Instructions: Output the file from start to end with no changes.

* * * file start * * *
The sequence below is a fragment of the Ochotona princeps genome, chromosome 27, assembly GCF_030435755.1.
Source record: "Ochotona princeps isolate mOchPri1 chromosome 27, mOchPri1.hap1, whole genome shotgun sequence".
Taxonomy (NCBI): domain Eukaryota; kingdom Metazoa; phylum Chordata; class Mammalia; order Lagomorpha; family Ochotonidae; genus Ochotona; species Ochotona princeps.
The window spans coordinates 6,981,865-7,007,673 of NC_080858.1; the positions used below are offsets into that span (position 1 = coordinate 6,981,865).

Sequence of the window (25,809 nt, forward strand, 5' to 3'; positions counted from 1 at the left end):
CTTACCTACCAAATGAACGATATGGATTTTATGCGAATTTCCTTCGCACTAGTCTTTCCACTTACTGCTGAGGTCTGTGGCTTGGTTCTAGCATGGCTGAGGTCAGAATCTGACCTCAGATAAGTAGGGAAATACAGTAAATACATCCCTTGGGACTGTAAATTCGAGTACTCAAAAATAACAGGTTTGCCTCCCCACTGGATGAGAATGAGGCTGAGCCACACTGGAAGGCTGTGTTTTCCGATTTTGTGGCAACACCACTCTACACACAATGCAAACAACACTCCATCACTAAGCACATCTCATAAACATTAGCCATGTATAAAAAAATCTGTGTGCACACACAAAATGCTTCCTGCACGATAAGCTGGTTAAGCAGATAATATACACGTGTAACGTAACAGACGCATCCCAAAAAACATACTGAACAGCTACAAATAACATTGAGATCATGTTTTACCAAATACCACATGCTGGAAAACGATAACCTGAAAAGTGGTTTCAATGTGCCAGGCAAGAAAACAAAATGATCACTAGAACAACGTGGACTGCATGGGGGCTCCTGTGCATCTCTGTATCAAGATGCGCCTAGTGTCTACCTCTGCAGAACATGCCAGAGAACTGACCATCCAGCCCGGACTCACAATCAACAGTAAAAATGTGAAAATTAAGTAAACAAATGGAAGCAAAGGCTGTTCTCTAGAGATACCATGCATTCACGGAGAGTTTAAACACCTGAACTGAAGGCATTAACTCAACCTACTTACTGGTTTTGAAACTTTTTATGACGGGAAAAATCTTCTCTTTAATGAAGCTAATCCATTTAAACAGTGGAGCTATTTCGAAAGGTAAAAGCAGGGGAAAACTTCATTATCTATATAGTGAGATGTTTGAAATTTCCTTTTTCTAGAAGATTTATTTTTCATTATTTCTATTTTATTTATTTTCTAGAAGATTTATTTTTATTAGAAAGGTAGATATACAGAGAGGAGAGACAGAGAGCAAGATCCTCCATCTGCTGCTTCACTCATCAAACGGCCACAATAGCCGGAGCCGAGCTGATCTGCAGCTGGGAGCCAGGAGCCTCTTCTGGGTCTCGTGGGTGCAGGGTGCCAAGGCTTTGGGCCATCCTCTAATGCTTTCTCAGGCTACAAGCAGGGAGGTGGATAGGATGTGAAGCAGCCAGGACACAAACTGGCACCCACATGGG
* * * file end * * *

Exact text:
The sequence below is a fragment of the Ochotona princeps genome, chromosome 27, assembly GCF_030435755.1.
Source record: "Ochotona princeps isolate mOchPri1 chromosome 27, mOchPri1.hap1, whole genome shotgun sequence".
Taxonomy (NCBI): domain Eukaryota; kingdom Metazoa; phylum Chordata; class Mammalia; order Lagomorpha; family Ochotonidae; genus Ochotona; species Ochotona princeps.
The window spans coordinates 6,981,865-7,007,673 of NC_080858.1; the positions used below are offsets into that span (position 1 = coordinate 6,981,865).

Sequence of the window (25,809 nt, forward strand, 5' to 3'; positions counted from 1 at the left end):
CTTACCTACCAAATGAACGATATGGATTTTATGCGAATTTCCTTCGCACTAGTCTTTCCACTTACTGCTGAGGTCTGTGGCTTGGTTCTAGCATGGCTGAGGTCAGAATCTGACCTCAGATAAGTAGGGAAATACAGTAAATACATCCCTTGGGACTGTAAATTCGAGTACTCAAAAATAACAGGTTTGCCTCCCCACTGGATGAGAATGAGGCTGAGCCACACTGGAAGGCTGTGTTTTCCGATTTTGTGGCAACACCACTCTACACACAATGCAAACAACACTCCATCACTAAGCACATCTCATAAACATTAGCCATGTATAAAAAAATCTGTGTGCACACACAAAATGCTTCCTGCACGATAAGCTGGTTAAGCAGATAATATACACGTGTAACGTAACAGACGCATCCCAAAAAACATACTGAACAGCTACAAATAACATTGAGATCATGTTTTACCAAATACCACATGCTGGAAAACGATAACCTGAAAAGTGGTTTCAATGTGCCAGGCAAGAAAACAAAATGATCACTAGAACAACGTGGACTGCATGGGGGCTCCTGTGCATCTCTGTATCAAGATGCGCCTAGTGTCTACCTCTGCAGAACATGCCAGAGAACTGACCATCCAGCCCGGACTCACAATCAACAGTAAAAATGTGAAAATTAAGTAAACAAATGGAAGCAAAGGCTGTTCTCTAGAGATACCATGCATTCACGGAGAGTTTAAACACCTGAACTGAAGGCATTAACTCAACCTACTTACTGGTTTTGAAACTTTTTATGACGGGAAAAATCTTCTCTTTAATGAAGCTAATCCATTTAAACAGTGGAGCTATTTCGAAAGGTAAAAGCAGGGGAAAACTTCATTATCTATATAGTGAGATGTTTGAAATTTCCTTTTTCTAGAAGATTTATTTTTCATTATTTCTATTTTATTTATTTTCTAGAAGATTTATTTTTATTAGAAAGGTAGATATACAGAGAGGAGAGACAGAGAGCAAGATCCTCCATCTGCTGCTTCACTCATCAAACGGCCACAATAGCCGGAGCCGAGCTGATCTGCAGCTGGGAGCCAGGAGCCTCTTCTGGGTCTCGTGGGTGCAGGGTGCCAAGGCTTTGGGCCATCCTCTAATGCTTTCTCAGGCTACAAGCAGGGAGGTGGATAGGATGTGAAGCAGCCAGGACACAAACTGGCACCCACATGGG